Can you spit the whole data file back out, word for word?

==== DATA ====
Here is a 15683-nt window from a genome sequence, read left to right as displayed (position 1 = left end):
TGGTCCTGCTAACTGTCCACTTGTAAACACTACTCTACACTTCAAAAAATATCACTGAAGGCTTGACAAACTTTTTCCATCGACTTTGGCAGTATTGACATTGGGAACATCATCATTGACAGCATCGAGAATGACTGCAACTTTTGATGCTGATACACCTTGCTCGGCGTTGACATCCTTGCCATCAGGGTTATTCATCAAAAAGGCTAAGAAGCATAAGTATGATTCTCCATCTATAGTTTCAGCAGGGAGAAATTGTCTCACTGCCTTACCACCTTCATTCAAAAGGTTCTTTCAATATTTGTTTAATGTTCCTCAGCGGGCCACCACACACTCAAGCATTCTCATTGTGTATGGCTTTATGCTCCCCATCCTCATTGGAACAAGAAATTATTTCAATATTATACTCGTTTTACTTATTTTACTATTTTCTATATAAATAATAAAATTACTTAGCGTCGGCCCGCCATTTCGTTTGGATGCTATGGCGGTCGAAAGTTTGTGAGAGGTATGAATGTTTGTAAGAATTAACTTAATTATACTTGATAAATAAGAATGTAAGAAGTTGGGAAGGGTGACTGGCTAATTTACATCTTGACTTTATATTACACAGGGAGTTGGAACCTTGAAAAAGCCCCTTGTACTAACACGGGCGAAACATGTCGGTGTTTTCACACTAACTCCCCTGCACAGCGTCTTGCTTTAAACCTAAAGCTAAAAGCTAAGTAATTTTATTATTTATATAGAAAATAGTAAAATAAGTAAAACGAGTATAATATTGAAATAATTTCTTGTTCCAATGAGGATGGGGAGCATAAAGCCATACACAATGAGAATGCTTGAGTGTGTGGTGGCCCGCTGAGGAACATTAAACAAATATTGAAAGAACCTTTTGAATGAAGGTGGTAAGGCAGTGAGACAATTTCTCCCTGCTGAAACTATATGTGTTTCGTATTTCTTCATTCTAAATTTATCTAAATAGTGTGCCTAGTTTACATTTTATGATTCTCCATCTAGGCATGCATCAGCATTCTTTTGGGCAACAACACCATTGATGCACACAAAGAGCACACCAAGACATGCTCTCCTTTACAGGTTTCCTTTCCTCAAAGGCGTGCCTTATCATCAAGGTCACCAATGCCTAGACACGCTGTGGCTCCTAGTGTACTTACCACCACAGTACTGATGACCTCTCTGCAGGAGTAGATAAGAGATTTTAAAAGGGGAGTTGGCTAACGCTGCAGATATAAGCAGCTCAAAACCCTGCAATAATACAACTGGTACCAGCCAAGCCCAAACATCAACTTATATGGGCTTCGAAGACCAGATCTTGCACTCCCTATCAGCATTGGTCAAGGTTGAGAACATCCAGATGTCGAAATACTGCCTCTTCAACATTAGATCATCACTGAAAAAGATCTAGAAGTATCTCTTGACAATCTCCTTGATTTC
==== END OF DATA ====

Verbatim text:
Here is a 15683-nt window from a genome sequence, read left to right as displayed (position 1 = left end):
TGGTCCTGCTAACTGTCCACTTGTAAACACTACTCTACACTTCAAAAAATATCACTGAAGGCTTGACAAACTTTTTCCATCGACTTTGGCAGTATTGACATTGGGAACATCATCATTGACAGCATCGAGAATGACTGCAACTTTTGATGCTGATACACCTTGCTCGGCGTTGACATCCTTGCCATCAGGGTTATTCATCAAAAAGGCTAAGAAGCATAAGTATGATTCTCCATCTATAGTTTCAGCAGGGAGAAATTGTCTCACTGCCTTACCACCTTCATTCAAAAGGTTCTTTCAATATTTGTTTAATGTTCCTCAGCGGGCCACCACACACTCAAGCATTCTCATTGTGTATGGCTTTATGCTCCCCATCCTCATTGGAACAAGAAATTATTTCAATATTATACTCGTTTTACTTATTTTACTATTTTCTATATAAATAATAAAATTACTTAGCGTCGGCCCGCCATTTCGTTTGGATGCTATGGCGGTCGAAAGTTTGTGAGAGGTATGAATGTTTGTAAGAATTAACTTAATTATACTTGATAAATAAGAATGTAAGAAGTTGGGAAGGGTGACTGGCTAATTTACATCTTGACTTTATATTACACAGGGAGTTGGAACCTTGAAAAAGCCCCTTGTACTAACACGGGCGAAACATGTCGGTGTTTTCACACTAACTCCCCTGCACAGCGTCTTGCTTTAAACCTAAAGCTAAAAGCTAAGTAATTTTATTATTTATATAGAAAATAGTAAAATAAGTAAAACGAGTATAATATTGAAATAATTTCTTGTTCCAATGAGGATGGGGAGCATAAAGCCATACACAATGAGAATGCTTGAGTGTGTGGTGGCCCGCTGAGGAACATTAAACAAATATTGAAAGAACCTTTTGAATGAAGGTGGTAAGGCAGTGAGACAATTTCTCCCTGCTGAAACTATATGTGTTTCGTATTTCTTCATTCTAAATTTATCTAAATAGTGTGCCTAGTTTACATTTTATGATTCTCCATCTAGGCATGCATCAGCATTCTTTTGGGCAACAACACCATTGATGCACACAAAGAGCACACCAAGACATGCTCTCCTTTACAGGTTTCCTTTCCTCAAAGGCGTGCCTTATCATCAAGGTCACCAATGCCTAGACACGCTGTGGCTCCTAGTGTACTTACCACCACAGTACTGATGACCTCTCTGCAGGAGTAGATAAGAGATTTTAAAAGGGGAGTTGGCTAACGCTGCAGATATAAGCAGCTCAAAACCCTGCAATAATACAACTGGTACCAGCCAAGCCCAAACATCAACTTATATGGGCTTCGAAGACCAGATCTTGCACTCCCTATCAGCATTGGTCAAGGTTGAGAACATCCAGATGTCGAAATACTGCCTCTTCAACATTAGATCATCACTGAAAAAGATCTAGAAGTATCTCTTGACAATCTCCTTGATTTC